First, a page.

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Women Making Modernism$
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Erica Gene Delsandro

Print publication date: 2020

Print ISBN-13: 9780813066172

Published to Florida Scholarship Online: September 2020

DOI: 10.5744/florida/9780813066172.001.0001

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PRINTED FROM FLORIDA SCHOLARSHIP ONLINE (www.florida.universitypressscholarship.com). (c) Copyright University Press of Florida, 2021. All Rights Reserved. An individual user may print out a PDF of a single chapter of a monograph in FLASO for personal use.date: 26 September 2021

Modernism and Middlebrow through the Eyes of Object Studies

Modernism and Middlebrow through the Eyes of Object Studies

(p.40) 2 Modernism and Middlebrow through the Eyes of Object Studies
Women Making Modernism

Celia Marshik

University Press of Florida

This chapter argues that an object-orientated approach puts texts from a range of cultural registers into dialogue with one another and fruitfully reconfigures how a high modernist work like Virginia Woolf’s Three Guineas might be read on its own. After providing examples of how a range of British and American authors and illustrators (including Rachel Ferguson, Winifred Kirkland, James Joyce, Bert Thomas, and Woolf) represent second-hand attire, the chapter examines the new tools and resources available to scholars that make a research project organized around objects possible. The chapter concludes by examining challenges to object-oriented study, including the difficulty of determining the range and scope of a project and the resistant qualities of things themselves. A gown designed by Sarah Fullerton Monteith Young, a court dressmaker who produced the garments worn by Virginia and Vanessa Stephen when they made their society debut, serves as an example of what we can and cannot know about objects and the people who possessed them.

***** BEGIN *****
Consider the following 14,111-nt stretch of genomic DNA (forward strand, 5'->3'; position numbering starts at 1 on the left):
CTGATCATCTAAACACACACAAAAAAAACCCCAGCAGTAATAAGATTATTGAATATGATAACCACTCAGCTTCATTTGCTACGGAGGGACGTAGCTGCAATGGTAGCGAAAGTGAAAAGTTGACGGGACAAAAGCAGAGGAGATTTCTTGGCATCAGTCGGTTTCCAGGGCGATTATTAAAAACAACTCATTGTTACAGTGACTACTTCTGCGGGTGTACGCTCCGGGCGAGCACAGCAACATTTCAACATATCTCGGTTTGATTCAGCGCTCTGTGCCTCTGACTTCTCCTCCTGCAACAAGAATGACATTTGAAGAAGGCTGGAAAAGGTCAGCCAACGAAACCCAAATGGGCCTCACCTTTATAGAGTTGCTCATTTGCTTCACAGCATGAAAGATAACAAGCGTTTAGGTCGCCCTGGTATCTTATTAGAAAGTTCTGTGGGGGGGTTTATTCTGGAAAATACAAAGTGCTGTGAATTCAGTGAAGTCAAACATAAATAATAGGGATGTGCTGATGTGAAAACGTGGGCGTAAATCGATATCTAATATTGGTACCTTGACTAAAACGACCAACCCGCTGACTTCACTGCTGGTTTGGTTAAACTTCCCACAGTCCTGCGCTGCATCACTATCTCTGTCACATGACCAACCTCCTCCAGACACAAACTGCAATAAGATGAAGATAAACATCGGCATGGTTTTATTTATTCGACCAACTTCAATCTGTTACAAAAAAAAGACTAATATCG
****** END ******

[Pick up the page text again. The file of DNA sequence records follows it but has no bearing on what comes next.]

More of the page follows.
Keywords:   attire, garments, modernist, object-orientated, secondhand, Three Guineas, Virginia Woolf

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